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Harwood students present ethnography projects at Vermont Folklife Center

HUMS eighth-grade representatives David Howes and Anna Van Dine

On Friday, May 11, Harwood eighth-graders David Howes and Anna Van Dine represented their classmates at the opening reception of the Vermont Folklife Center’s (VFC) Showcase of Documentary Work by Youth and At-Risk Populations.

The opening featured a screening of selected media, including the HUMS eighth-grade Irene documentary project, with the producers present. The 2011 Irene documentary project was conducted last fall and culminated with a public premiere in March. Van Dine and Howes, accompanied by social studies teacher Sarah Ibson and language arts teacher Jacki McCarty, showed one of their five documentaries to a packed gallery of spectators. The students then fielded questions from the audience about the project’s inception, the process and about their involvement; Howes was the primary student film editor and Van Dine contributed to many aspects of the project including designing and creating the poster to announce the Irene documentary premiere.

“I thought it was nice to see all of the projects that the Vermont Folklife Center supports all around the state,” Van Dine reflected on the evening. “The other presentations we saw gave me some interesting ideas about what could be done for future projects, and let me compare what we did to what others did. I saw different styles of presentations and realized that it is possible to go a whole step further with ethnography than we did.”

The menagerie of exceptional projects and presenters at the opening reception included several Harwood Union High School students who were invited to present their “Stories of Hope” brought back from their recent travels in Rwanda. The students, accompanied by their teacher Steve Rand, presented documentary projects featuring the stories of Rwandans about life in the wake of the country’s genocide. The student narrators in the films provided insights, shared epiphanies, and made keen observations as they described their time in Rwanda this past February.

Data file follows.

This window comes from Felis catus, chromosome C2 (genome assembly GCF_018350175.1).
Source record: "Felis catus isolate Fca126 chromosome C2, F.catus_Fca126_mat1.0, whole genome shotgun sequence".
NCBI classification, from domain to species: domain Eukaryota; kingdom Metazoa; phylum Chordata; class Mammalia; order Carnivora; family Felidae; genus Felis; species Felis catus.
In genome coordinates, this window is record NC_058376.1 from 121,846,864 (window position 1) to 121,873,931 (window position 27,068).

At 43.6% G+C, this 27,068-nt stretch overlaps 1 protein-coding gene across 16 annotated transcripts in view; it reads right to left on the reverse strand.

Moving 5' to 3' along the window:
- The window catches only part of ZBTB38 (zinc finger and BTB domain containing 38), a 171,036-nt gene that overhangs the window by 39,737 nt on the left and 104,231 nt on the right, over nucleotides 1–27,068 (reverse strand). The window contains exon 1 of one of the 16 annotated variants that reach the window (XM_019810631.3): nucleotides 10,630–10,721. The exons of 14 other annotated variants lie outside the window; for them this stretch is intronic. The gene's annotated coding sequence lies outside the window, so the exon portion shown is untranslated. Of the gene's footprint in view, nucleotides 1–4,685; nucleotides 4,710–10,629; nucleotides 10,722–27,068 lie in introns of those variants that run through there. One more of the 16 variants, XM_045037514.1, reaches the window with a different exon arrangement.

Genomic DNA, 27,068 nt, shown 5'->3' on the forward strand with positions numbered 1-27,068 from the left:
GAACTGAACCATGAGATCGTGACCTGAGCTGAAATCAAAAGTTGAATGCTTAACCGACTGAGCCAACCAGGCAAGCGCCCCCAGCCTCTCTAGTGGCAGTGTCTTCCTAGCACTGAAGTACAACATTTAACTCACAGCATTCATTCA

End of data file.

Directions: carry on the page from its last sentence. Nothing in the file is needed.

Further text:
VFC’s Showcase of Documentary Work by Youth and At-Risk Populations features over 100 documentary media works produced in the last nine months by K-12 students and at-risk populations around the state. Completed during classes and after-school programs at schools and nonprofit organizations, other featured projects include additional documentary films and photography produced by high school students and a handmade book and audio recordings created by elementary school students.

As VFC media instructor and exhibit curator Scott Miller observed, “This is an exciting time in history to be teaching documentary media workshops – recording technology has become accessible, ushering in an age of democracy in terms of whose stories are told and who does the telling. We are all richer as an audience learning from the expanding archive of human experiences recorded with creativity and honesty. Working with this diverse group of Vermonters over the past nine months has been a humbling experience.”

Also included in the ongoing exhibit are a series of films produced by adults with disabilities, a mixture of written, photographic and filmic work produced by adults who reside in a homeless shelter, and memoirs with photographic illustration produced by young mothers. The exhibit showcases each of their accomplishments, with an opportunity for visitors to view the work and to meet the young people behind the projects. The projects, including the HUMS Irene documentaries, will be on display in the Vision and Voice Documentary Workspace at the Vermont Folklife Center in Middlebury from May 11 to June 9, 2012.

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